An unsuspecting investor would put up perhaps $750,000 to buy certificates for the $48,000 in income, especially if it was insured and carried a AAA rating. There is a $450,000 profit on a $300,000 loan — available to the investment banker only if the the loan was toxic waste (Z tranche) classified as such because there was no chance whatsoever that it could ever be repaid. The investor put that money up because in the mind of the pension fund manager he was buying 6% loans. If he had known that a significant portion of the investment went to buy 16% loans he wouldn't have invested one penny. The difference in rates creates a huge yield spread premium (YSP) that is pocketed as trading profit by the investment bank. In this example the YSP is bigger than the loan.

But wait there's more. If you assign the $48,000 fictitious income into multiple parts (say 8 parts of $6,000), you could assign the same note to eight different pools. In other words they were selling the same note multiple times. But they were not necessarily selling the debt. That came later. If you and I did that we have free room and board courtesy of the state or federal government in a prison of their choosing. But on this scale, despite the clear presence of two sets of victims that were coerced, deceived, cheated and misled (borrowers and investors) the bailout went to the thieves instead of the victims.

Concurrently with the origination of the mortgage loan and the sale to investors of certificates as outlined above, there are "contracts" that are disguised sales of the risk (i.e., the debt ). So the investment bank as (1) split the note up and (2) split up the debt to buyers (investors) who each signed contracts that they disclaim any right to enforce the debt, note or mortgage.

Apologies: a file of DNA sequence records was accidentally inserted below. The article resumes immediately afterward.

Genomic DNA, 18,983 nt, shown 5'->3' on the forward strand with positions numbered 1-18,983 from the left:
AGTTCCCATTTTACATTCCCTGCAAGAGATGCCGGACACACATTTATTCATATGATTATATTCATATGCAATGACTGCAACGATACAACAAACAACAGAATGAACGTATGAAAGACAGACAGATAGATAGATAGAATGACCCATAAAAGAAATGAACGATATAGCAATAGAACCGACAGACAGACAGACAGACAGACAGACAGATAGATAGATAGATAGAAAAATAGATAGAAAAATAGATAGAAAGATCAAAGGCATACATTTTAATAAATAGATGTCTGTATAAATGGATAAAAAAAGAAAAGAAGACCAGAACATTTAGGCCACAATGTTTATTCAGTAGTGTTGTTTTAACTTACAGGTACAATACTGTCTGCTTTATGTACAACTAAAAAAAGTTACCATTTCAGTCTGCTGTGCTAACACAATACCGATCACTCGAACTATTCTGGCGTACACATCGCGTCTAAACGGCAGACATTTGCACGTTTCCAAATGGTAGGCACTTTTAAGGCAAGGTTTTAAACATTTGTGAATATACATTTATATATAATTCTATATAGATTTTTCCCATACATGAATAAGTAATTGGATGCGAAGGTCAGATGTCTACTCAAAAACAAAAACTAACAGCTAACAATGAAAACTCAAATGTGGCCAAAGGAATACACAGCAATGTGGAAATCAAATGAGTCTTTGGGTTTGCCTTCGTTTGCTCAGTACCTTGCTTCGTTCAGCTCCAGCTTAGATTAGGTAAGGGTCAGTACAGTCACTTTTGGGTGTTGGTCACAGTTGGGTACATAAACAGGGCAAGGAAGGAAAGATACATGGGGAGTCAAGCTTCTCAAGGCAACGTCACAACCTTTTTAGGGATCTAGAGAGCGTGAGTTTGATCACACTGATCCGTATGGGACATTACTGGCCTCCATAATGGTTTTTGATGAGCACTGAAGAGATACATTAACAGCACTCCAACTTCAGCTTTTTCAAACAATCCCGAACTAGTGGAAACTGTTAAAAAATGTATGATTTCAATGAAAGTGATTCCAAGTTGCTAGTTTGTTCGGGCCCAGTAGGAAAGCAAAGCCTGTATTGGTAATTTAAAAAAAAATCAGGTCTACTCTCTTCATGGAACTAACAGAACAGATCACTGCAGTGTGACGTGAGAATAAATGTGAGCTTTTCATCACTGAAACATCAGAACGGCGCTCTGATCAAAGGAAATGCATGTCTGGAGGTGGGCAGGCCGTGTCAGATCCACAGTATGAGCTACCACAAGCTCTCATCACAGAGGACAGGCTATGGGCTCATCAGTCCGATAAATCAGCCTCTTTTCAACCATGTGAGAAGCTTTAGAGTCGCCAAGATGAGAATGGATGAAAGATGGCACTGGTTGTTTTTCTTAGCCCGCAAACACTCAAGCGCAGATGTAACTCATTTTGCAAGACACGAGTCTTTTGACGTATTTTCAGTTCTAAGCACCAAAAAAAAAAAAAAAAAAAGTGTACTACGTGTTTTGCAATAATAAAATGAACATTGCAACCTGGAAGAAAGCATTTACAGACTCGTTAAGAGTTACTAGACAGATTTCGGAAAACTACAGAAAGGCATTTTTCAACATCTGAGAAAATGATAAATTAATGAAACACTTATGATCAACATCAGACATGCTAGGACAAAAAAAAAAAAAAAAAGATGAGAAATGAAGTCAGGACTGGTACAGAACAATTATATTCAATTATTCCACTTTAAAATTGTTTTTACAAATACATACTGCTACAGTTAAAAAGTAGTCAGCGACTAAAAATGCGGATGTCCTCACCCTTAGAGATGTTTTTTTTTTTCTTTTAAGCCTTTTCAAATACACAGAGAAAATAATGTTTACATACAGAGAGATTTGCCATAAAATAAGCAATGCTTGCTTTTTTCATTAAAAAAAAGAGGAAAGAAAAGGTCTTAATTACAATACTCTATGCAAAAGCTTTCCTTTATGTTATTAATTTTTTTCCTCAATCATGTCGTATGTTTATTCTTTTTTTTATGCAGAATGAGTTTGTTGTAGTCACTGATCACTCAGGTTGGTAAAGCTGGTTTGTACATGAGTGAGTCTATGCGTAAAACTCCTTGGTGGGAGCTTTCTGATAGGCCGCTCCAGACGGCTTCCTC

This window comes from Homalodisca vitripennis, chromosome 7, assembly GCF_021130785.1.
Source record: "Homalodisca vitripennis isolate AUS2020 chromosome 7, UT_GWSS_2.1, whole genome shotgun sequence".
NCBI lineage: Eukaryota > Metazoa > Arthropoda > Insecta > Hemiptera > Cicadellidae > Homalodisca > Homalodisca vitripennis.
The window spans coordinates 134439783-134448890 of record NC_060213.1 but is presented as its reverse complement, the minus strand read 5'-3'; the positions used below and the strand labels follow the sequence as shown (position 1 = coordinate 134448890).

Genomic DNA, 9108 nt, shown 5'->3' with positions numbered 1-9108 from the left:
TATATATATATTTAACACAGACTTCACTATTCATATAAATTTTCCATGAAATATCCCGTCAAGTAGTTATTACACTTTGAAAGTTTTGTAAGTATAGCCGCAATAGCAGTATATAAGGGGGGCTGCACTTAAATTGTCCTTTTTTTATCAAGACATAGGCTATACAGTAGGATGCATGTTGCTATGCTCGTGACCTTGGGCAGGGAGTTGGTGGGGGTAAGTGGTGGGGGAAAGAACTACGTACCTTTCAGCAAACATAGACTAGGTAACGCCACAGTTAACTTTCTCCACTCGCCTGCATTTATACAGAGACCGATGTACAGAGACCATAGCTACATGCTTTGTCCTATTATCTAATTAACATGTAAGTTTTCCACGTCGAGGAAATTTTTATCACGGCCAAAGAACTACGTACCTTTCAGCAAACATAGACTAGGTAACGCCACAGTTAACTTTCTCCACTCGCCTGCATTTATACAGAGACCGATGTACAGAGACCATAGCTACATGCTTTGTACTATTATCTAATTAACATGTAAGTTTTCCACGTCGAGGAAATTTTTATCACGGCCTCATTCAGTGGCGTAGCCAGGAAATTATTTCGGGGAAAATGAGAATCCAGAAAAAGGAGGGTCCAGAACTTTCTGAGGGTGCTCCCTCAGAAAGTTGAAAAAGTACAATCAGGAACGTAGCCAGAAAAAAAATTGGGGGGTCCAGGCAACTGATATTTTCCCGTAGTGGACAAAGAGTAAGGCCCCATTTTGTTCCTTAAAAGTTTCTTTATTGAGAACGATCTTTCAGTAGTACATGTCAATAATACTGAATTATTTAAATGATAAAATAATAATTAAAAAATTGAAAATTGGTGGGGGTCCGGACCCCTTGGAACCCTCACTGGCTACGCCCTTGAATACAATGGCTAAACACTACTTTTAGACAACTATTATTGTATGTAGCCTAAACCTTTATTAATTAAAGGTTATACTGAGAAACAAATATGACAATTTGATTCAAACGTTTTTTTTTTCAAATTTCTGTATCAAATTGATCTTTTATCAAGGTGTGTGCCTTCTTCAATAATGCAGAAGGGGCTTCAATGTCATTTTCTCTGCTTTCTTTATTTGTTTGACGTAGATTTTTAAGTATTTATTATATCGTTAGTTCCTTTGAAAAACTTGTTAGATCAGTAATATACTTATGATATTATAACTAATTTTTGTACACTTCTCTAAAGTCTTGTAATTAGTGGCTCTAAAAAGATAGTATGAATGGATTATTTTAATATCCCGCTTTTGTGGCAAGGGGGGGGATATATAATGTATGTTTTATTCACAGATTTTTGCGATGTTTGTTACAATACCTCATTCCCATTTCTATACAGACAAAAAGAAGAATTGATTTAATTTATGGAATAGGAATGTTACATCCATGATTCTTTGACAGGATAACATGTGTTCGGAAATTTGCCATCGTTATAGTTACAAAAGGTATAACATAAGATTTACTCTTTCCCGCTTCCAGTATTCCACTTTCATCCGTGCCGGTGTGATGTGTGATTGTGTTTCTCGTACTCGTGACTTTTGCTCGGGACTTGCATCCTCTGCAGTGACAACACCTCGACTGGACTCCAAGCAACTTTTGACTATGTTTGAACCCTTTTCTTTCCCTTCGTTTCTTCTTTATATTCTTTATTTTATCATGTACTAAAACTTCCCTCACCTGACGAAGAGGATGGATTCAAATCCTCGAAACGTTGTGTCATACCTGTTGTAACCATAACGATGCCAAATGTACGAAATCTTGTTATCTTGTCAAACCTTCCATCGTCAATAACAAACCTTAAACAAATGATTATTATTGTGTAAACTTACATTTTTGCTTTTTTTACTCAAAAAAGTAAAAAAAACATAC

What this means to foreclosure defense is that your defense goes far beyond the “where’s the note” strategy. It goes to whether the note has been paid in full to the investment bank and whether there are multiple parties (investors) who are equity holders in the note and perhaps even the mortgage, all of whom have at least an arguable right to collection — totaling perhaps 300%-500% of your loan amount. It means that your payments probably went into the wrong pockets. It means that even if you made no payments, they probably paid the investor anyway out of reserves, overcollateralization, cross collateralization or one of several insurance products.

The reason the note is gone in most cases (destroyed in most cases) and lost in most other cases is that the terms of the note do not match up with the description that went up line in the securitization process. That leads to only two possible conclusions:

Either the note was separated from the mortgage making the secured obligation into an unsecured obligation thus voiding the power to foreclose OR the “assignments” were invalid because they were undated or otherwise defective leaving the mortgage and note intact — but PAID in full. Either there are assignees out there who have rights to the note obligation or there are not assignees with any rights.

If there are assignees with rights, you need to know who they are, how they got the loan, and whether they are proper holders and if they are still holders in due course and if the seller of your mortgage sold the same deal to other assignees. Most of the sales to investors were not memorialized with recorded assignments of mortgage or even endorsements of the note.